As restaurants around the country temporarily shutter in response to the novel coronavirus pandemic, hoping to slow its spread, Momofuku is now the highest-profile group to close nationally. As of Saturday, every location in New York, Los Angeles, and Washington, DC, is closed “until further notice.” The group’s announcement goes on to say that this “is unquestionably the most difficult moment in Momofuku’s history. The severity of the COVID-19 crisis has put our business and community in completely uncharted territory.”
On Twitter, after describing the move to close as a “shitty choice all around. Fuck,” chef-founder David Chang then compared the choice to a “real life trolley problem”: Stay open and risk the health of the staff, their loved ones, and the community, or close and risk the livelihoods of the staff and the viability of the business itself.
Momofuku is paying all hourly employees through March 20, while hourly workers with more than five years at the company will be paid through April 3; health insurance will remain in place through April 30. Salaried employees, meanwhile, will take a reduction in pay as long as the restaurants remain closed.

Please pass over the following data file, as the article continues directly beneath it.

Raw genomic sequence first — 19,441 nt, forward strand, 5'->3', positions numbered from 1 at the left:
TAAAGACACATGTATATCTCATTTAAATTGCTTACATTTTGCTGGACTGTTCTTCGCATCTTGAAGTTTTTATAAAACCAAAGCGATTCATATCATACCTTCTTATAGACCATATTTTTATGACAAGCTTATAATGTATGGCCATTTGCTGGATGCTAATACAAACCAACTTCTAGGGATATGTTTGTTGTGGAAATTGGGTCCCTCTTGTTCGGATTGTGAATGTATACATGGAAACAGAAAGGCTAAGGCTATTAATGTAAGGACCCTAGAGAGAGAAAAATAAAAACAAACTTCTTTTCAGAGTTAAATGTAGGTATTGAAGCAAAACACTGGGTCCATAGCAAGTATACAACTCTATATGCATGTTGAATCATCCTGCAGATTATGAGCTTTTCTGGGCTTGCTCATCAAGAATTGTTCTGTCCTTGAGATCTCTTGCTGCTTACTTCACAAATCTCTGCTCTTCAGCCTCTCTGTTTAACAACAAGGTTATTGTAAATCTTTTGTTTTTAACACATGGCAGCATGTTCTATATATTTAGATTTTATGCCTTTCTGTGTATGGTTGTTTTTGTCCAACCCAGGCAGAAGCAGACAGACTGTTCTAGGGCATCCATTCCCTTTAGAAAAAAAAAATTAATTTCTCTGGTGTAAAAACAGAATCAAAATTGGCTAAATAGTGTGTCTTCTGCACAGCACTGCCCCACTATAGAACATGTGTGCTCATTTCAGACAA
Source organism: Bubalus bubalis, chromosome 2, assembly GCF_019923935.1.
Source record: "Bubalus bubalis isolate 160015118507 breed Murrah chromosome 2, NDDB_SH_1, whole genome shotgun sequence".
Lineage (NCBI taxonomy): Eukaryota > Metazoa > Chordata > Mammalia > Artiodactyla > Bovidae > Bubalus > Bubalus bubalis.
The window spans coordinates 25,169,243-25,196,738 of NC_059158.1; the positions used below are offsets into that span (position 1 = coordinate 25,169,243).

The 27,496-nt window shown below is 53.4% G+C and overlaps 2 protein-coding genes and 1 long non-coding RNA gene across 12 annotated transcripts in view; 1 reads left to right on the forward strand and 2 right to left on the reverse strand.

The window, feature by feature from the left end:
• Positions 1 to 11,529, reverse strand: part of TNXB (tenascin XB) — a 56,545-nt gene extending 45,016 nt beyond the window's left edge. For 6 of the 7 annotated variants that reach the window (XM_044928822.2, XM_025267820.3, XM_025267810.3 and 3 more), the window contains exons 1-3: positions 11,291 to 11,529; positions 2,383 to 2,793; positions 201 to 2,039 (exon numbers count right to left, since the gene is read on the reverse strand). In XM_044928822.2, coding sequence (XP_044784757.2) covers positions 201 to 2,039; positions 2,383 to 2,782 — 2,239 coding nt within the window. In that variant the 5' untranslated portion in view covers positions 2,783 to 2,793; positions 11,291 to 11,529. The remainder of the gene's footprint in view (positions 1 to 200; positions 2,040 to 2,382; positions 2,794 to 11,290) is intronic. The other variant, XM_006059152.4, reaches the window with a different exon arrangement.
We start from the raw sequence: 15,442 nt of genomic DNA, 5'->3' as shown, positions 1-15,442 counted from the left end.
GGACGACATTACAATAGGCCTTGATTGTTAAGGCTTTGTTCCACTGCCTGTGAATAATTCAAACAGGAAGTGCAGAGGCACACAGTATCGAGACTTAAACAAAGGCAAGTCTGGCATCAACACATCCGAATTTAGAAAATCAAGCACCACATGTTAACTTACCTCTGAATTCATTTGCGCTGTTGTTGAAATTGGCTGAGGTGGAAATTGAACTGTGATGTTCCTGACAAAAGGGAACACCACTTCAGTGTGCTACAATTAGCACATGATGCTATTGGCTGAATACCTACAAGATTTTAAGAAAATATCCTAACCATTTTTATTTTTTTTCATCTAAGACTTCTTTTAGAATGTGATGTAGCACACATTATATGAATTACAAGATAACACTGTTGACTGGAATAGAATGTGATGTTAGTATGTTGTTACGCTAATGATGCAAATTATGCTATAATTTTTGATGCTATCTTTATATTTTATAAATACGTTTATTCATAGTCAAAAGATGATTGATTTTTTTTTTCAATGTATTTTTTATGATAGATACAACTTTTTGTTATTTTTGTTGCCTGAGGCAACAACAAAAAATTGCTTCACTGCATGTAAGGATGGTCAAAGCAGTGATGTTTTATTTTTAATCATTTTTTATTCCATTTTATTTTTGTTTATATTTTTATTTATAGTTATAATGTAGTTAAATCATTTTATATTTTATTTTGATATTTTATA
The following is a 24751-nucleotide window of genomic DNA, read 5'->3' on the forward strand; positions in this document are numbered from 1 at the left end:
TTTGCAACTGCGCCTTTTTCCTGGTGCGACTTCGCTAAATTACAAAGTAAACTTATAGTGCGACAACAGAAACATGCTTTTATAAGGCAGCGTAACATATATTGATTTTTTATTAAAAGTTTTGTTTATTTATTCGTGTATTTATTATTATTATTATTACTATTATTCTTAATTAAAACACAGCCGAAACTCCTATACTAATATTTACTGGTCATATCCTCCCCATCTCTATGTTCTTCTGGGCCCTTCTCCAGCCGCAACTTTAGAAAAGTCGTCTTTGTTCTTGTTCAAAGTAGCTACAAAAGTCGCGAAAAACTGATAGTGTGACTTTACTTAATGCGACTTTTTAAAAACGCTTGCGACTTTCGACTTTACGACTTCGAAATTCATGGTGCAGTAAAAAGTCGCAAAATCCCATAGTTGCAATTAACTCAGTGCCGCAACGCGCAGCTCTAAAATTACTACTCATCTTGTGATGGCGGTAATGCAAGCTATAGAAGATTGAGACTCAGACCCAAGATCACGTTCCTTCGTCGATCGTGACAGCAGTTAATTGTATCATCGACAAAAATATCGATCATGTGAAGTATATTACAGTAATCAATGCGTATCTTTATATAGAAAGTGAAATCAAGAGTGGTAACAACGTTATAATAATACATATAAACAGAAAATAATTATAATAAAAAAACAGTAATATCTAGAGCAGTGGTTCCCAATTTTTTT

Chang has further gone on to tweet a call for aid from the New York City and New York State government: “Restaurants are too small to fail. Please act quickly.”
In spite of ongoing closures in Las Vegas, Momofuku’s restaurants there remain open for now, as well as in Toronto and Sydney.
Chang follows a slew of other high-profile restaurateurs to temporarily close their businesses. José Andrés has just announced that he will close all of his D.C. and NYC restaurants, converting some into “community kitchens” providing to-go meals. In Seattle, Tom Douglas shuttered 12 of his 13 restaurants. In New York City, Danny Meyer closed all Union Square Hospitality Group restaurants. (Shake Shack, a separate company, is currently open.) And in Copenhagen, René Redzepi announced that Noma would be temporarily closing.
Until more cities issue mandatory shut downs, other restaurateurs must weight the same “shitty choice” and decide whether to stay open or to close.
Disclosure: David Chang is producing shows for Hulu in partnership with Vox Media Studios, part of Eater’s parent company, Vox Media. No Eater staff member is involved in the production of those shows, and this does not impact coverage on Eater.